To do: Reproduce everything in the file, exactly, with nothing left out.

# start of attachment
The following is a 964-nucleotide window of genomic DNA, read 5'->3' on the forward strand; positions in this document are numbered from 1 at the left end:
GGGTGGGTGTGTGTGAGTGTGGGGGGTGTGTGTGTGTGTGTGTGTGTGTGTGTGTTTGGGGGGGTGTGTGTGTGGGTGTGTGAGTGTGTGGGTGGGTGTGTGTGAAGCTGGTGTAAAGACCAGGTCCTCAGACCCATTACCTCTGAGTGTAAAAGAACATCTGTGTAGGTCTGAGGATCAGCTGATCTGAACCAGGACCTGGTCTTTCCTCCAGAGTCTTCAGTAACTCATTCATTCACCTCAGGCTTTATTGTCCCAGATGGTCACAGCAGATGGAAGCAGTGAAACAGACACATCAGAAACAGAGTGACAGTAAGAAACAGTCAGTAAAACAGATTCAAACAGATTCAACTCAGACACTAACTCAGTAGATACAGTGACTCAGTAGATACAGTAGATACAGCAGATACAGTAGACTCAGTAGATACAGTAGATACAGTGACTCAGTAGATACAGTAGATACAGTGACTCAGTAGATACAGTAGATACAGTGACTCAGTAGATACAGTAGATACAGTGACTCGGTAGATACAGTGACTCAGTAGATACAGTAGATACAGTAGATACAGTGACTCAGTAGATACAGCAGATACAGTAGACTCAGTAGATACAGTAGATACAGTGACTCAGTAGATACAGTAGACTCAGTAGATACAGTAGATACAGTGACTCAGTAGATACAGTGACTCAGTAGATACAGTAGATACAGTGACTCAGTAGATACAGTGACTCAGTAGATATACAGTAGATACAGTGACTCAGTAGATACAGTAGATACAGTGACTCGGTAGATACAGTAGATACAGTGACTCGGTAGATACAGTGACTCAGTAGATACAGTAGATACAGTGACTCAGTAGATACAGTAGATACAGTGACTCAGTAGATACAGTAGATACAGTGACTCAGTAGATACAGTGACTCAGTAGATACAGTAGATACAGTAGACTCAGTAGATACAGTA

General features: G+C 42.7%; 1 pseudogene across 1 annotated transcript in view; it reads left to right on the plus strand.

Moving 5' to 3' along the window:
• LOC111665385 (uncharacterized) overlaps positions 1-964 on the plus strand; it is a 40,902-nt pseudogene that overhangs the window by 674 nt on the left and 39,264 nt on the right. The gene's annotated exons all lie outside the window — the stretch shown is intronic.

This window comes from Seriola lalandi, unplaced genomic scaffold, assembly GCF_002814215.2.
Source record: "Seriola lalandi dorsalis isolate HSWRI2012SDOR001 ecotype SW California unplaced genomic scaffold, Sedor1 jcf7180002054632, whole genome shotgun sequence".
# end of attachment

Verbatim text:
The following is a 964-nucleotide window of genomic DNA, read 5'->3' on the forward strand; positions in this document are numbered from 1 at the left end:
GGGTGGGTGTGTGTGAGTGTGGGGGGTGTGTGTGTGTGTGTGTGTGTGTGTGTGTTTGGGGGGGTGTGTGTGTGGGTGTGTGAGTGTGTGGGTGGGTGTGTGTGAAGCTGGTGTAAAGACCAGGTCCTCAGACCCATTACCTCTGAGTGTAAAAGAACATCTGTGTAGGTCTGAGGATCAGCTGATCTGAACCAGGACCTGGTCTTTCCTCCAGAGTCTTCAGTAACTCATTCATTCACCTCAGGCTTTATTGTCCCAGATGGTCACAGCAGATGGAAGCAGTGAAACAGACACATCAGAAACAGAGTGACAGTAAGAAACAGTCAGTAAAACAGATTCAAACAGATTCAACTCAGACACTAACTCAGTAGATACAGTGACTCAGTAGATACAGTAGATACAGCAGATACAGTAGACTCAGTAGATACAGTAGATACAGTGACTCAGTAGATACAGTAGATACAGTGACTCAGTAGATACAGTAGATACAGTGACTCAGTAGATACAGTAGATACAGTGACTCGGTAGATACAGTGACTCAGTAGATACAGTAGATACAGTAGATACAGTGACTCAGTAGATACAGCAGATACAGTAGACTCAGTAGATACAGTAGATACAGTGACTCAGTAGATACAGTAGACTCAGTAGATACAGTAGATACAGTGACTCAGTAGATACAGTGACTCAGTAGATACAGTAGATACAGTGACTCAGTAGATACAGTGACTCAGTAGATATACAGTAGATACAGTGACTCAGTAGATACAGTAGATACAGTGACTCGGTAGATACAGTAGATACAGTGACTCGGTAGATACAGTGACTCAGTAGATACAGTAGATACAGTGACTCAGTAGATACAGTAGATACAGTGACTCAGTAGATACAGTAGATACAGTGACTCAGTAGATACAGTGACTCAGTAGATACAGTAGATACAGTAGACTCAGTAGATACAGTA

General features: G+C 42.7%; 1 pseudogene across 1 annotated transcript in view; it reads left to right on the plus strand.

Moving 5' to 3' along the window:
• LOC111665385 (uncharacterized) overlaps positions 1-964 on the plus strand; it is a 40,902-nt pseudogene that overhangs the window by 674 nt on the left and 39,264 nt on the right. The gene's annotated exons all lie outside the window — the stretch shown is intronic.

This window comes from Seriola lalandi, unplaced genomic scaffold, assembly GCF_002814215.2.
Source record: "Seriola lalandi dorsalis isolate HSWRI2012SDOR001 ecotype SW California unplaced genomic scaffold, Sedor1 jcf7180002054632, whole genome shotgun sequence".